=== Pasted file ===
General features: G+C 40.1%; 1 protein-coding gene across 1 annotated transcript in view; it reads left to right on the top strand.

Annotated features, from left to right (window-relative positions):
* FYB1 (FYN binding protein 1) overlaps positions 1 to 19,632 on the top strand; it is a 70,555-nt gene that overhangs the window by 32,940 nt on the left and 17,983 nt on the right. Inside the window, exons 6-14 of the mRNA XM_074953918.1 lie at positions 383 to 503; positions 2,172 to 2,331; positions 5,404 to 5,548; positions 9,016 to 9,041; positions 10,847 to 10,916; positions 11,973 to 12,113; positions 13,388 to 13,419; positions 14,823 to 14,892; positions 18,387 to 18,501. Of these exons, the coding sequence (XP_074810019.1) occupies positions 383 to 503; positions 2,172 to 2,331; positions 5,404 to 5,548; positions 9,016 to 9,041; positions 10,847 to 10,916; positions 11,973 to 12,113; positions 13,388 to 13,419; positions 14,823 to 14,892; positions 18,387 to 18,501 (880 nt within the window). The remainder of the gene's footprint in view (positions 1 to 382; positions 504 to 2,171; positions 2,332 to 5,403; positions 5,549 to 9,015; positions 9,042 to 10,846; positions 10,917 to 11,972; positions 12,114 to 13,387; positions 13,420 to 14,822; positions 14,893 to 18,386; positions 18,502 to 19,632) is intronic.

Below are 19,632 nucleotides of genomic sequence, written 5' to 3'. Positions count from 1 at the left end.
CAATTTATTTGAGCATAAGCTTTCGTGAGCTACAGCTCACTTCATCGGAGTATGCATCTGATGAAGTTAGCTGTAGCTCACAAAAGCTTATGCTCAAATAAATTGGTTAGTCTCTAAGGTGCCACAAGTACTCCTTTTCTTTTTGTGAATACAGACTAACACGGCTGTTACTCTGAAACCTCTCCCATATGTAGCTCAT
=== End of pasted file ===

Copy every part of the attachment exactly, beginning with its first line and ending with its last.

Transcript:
General features: G+C 40.1%; 1 protein-coding gene across 1 annotated transcript in view; it reads left to right on the top strand.

Annotated features, from left to right (window-relative positions):
* FYB1 (FYN binding protein 1) overlaps positions 1 to 19,632 on the top strand; it is a 70,555-nt gene that overhangs the window by 32,940 nt on the left and 17,983 nt on the right. Inside the window, exons 6-14 of the mRNA XM_074953918.1 lie at positions 383 to 503; positions 2,172 to 2,331; positions 5,404 to 5,548; positions 9,016 to 9,041; positions 10,847 to 10,916; positions 11,973 to 12,113; positions 13,388 to 13,419; positions 14,823 to 14,892; positions 18,387 to 18,501. Of these exons, the coding sequence (XP_074810019.1) occupies positions 383 to 503; positions 2,172 to 2,331; positions 5,404 to 5,548; positions 9,016 to 9,041; positions 10,847 to 10,916; positions 11,973 to 12,113; positions 13,388 to 13,419; positions 14,823 to 14,892; positions 18,387 to 18,501 (880 nt within the window). The remainder of the gene's footprint in view (positions 1 to 382; positions 504 to 2,171; positions 2,332 to 5,403; positions 5,549 to 9,015; positions 9,042 to 10,846; positions 10,917 to 11,972; positions 12,114 to 13,387; positions 13,420 to 14,822; positions 14,893 to 18,386; positions 18,502 to 19,632) is intronic.

Below are 19,632 nucleotides of genomic sequence, written 5' to 3'. Positions count from 1 at the left end.
CAATTTATTTGAGCATAAGCTTTCGTGAGCTACAGCTCACTTCATCGGAGTATGCATCTGATGAAGTTAGCTGTAGCTCACAAAAGCTTATGCTCAAATAAATTGGTTAGTCTCTAAGGTGCCACAAGTACTCCTTTTCTTTTTGTGAATACAGACTAACACGGCTGTTACTCTGAAACCTCTCCCATATGTAGCTCAT